Top tips from Preservation Consultant Kathryn Gronsbell

If you were unable to join us for Kathryn Gronsbell’s awesome presentation about digital preservation procedures for artists and filmmakers, you can still access the goodies! Gronsbell generously shared the slides which you can access here. During her live presentation, Gronsbell’s passion for digital preservation shined through as she demonstrated the relevance of seemingly boring chores like “backing-up” and creating a database of work. By framing preservation as important investment in the careers of media makers, Gronsbell helped the audience understand how strong archives and preservation allow future collectors to intimately understand a creator’s intent.  

Interested in learning more? Check out these highlights from Pixels, Lines and Bits:

1.       What is A/V Preservation anyway? A/V preservation is anything done to ensure the INTEGRITY, AUTHENTICITY and USABILITY of a work. Creating accessible archives does not just need to happen through museums or private collections. In fact, individuals can take ownership of their materials by creating a database to keep archive records and digitally preserving their work. Doing so helps artists and filmmakers create new work, modify existing work and manage past work. It also increases accessibility should their collection be accrued in the future.

2.       Metadata is key! Everything and anything produced in the digital realm has metadata text  messages, videos, images, and music all contain and are surrounded by different types of metadata (“data about data”) that needs to be managed and saved along with the work itself.

3.       Not IF But WHEN…. Preservation is an ongoing process. Fact. It does not matter whether your office is blockaded with hard drives or you are not yet using a system. Technology is not static and as a result best practices for digital preservation are constantly evolving. The fabulous news is that artists and filmmakers can work backwards to prepare and thus minimize emergencies like losing valuable work. Here are some suggestions to get you started:

–          Create AT LEAST three copies of your data.  However, it is not recommended to put more resources into additional copies (3+) instead of allocating those resources into other things like better types of media (servers vs. removable hard drives) or geographically separating the redundant copies.

–          Diversify the type and location of your redundant copies. Mixing methods of storage, for example hard drives and cloud storage, creates more opportunities for your work to exist. Making sure that your redundant copies are stored in different geographic areas increases your odds that a disaster in a specific geographic location does not result in the loss of all copies.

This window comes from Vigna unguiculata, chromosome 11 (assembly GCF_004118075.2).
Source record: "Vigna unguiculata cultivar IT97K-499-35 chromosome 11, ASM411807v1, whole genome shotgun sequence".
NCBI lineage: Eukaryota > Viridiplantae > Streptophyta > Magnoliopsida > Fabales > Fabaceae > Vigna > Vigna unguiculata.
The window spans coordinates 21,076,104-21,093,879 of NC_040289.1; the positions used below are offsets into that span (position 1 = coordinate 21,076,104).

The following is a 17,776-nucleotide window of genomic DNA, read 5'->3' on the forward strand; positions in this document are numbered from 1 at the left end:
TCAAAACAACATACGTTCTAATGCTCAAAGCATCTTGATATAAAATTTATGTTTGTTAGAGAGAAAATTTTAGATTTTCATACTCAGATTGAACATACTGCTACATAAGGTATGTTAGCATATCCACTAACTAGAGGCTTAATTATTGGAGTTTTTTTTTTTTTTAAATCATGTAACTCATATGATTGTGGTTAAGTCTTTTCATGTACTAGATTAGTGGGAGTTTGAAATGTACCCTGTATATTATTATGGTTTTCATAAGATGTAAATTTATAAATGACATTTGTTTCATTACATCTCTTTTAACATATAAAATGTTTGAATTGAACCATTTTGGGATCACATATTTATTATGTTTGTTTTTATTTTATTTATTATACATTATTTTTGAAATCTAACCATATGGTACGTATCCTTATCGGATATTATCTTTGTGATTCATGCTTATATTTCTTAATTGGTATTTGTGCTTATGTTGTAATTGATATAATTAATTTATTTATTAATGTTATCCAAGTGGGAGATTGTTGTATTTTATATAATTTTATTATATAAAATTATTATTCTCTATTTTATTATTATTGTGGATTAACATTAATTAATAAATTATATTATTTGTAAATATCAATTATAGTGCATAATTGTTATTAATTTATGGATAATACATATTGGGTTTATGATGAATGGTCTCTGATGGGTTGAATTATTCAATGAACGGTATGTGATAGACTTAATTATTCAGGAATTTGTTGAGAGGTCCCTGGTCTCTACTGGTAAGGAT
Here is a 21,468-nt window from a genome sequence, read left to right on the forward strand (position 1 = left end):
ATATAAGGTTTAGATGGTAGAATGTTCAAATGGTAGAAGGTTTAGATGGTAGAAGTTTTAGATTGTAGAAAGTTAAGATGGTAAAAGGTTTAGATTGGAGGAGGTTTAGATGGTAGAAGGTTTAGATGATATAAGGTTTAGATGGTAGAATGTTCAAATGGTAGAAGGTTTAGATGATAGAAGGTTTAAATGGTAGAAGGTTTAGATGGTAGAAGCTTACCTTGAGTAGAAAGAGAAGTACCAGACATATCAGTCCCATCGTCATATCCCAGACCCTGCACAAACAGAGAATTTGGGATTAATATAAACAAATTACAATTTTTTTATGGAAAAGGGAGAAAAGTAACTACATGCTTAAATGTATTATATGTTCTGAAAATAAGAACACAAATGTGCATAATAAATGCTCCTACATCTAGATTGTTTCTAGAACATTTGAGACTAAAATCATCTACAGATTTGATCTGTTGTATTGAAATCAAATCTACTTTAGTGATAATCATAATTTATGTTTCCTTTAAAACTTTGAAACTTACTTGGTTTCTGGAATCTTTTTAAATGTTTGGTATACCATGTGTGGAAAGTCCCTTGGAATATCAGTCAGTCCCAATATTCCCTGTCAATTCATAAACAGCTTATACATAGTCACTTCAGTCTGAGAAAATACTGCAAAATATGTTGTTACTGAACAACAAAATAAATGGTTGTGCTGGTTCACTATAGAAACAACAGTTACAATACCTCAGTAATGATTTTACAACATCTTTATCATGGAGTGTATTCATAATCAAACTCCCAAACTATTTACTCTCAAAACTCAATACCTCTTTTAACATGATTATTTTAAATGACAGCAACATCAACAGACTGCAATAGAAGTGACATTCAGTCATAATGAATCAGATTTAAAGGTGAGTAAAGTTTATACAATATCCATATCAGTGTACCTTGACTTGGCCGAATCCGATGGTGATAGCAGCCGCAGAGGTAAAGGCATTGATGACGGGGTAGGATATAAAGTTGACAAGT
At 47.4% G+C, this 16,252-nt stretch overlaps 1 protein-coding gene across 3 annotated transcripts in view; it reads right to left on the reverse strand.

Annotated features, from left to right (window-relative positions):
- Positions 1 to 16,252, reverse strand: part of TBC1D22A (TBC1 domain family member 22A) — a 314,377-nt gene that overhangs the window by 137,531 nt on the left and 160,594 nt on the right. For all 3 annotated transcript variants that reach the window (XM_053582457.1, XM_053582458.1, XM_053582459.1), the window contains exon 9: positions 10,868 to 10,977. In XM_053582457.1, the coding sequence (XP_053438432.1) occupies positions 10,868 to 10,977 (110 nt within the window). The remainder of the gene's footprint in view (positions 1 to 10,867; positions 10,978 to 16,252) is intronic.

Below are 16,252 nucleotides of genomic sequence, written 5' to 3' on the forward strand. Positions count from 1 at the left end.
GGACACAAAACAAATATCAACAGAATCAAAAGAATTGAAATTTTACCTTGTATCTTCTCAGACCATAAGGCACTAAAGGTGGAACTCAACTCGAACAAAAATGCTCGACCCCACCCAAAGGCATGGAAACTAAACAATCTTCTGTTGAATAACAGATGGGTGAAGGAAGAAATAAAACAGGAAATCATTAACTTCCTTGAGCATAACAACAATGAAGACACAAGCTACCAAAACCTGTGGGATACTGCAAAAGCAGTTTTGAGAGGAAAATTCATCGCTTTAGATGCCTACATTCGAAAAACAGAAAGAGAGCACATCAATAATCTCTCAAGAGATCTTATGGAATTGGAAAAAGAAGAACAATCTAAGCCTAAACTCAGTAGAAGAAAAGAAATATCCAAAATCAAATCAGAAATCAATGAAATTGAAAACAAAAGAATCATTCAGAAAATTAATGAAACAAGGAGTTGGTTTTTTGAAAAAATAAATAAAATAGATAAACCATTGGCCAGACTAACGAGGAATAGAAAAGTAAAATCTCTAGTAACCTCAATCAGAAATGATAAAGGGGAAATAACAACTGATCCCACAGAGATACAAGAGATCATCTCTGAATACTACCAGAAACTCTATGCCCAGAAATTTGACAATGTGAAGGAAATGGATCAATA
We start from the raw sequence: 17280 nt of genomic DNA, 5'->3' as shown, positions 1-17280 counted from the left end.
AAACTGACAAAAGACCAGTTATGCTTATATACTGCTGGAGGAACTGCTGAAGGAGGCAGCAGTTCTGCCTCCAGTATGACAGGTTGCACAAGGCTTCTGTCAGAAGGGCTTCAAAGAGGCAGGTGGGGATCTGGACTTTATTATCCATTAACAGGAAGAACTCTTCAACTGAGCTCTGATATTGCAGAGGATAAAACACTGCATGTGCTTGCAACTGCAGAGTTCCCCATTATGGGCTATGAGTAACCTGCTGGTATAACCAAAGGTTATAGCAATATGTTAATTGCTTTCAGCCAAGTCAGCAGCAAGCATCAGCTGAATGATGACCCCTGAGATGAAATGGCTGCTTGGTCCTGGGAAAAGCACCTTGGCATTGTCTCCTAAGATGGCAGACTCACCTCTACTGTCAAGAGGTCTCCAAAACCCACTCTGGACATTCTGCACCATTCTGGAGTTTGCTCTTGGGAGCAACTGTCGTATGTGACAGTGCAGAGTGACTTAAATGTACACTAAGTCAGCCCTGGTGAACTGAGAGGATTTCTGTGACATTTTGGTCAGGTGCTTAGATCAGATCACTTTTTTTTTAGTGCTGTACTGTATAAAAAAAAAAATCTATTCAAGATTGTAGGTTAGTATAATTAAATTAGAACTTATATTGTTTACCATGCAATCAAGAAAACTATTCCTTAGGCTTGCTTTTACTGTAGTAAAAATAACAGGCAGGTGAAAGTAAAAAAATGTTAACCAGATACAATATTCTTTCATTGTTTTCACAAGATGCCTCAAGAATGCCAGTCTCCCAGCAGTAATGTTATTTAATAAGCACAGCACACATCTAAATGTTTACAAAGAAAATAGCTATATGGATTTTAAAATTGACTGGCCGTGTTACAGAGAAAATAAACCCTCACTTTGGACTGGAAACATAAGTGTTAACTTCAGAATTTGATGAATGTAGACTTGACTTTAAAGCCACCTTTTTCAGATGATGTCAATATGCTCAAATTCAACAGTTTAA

–          If your preservation options include removable hard drives, purchase them at different times and locations in order to buy from different serial batches to avoid defects.

–          Create a regular schedule for backing-up hard drives and storage. Sound annoying? Try integrating this into a routine of already existing maintenance or use a software application that automates the process.

–          The current life of a hard drive is three to five years—maximum.

–          CDs and DVDs can be problematic for individuals pursuing preservation of their work, even the discs marked ‘archival’. Optical media disallows the types of access and automated management that digital preservation requires, and are also very resource intensive to access for management, use for access and migration to new digital storage as it becomes available.

4.       You Are Not Alone! Do you spend time bemoaning the pitfalls of old video codecs? Are you seeking lids for canisters of 16mm? Have you been carting around a box of degrading cassette tapes? Do not fear! Digital media preservation may sound overwhelming, but as Gronsbell demonstrated, it simply does not have to be. Grappling with archives preservation and archives is something ALL individual artists and filmmakers experience! As a result, there are fabulous tools, resources and communities to help you get started. Check out the Independent Media Arts Preservation and Association of Moving Image Archivists listed on the ‘Resources’ slide of Gronsbell’s presentation to connect with others.


Madeleine Cutrona, Fiscal Sponsorship Intern

Special thanks to Independent Media Arts Preservation (IMAP) for partnering with NYFA to make this event possible.

Amy Aronoff
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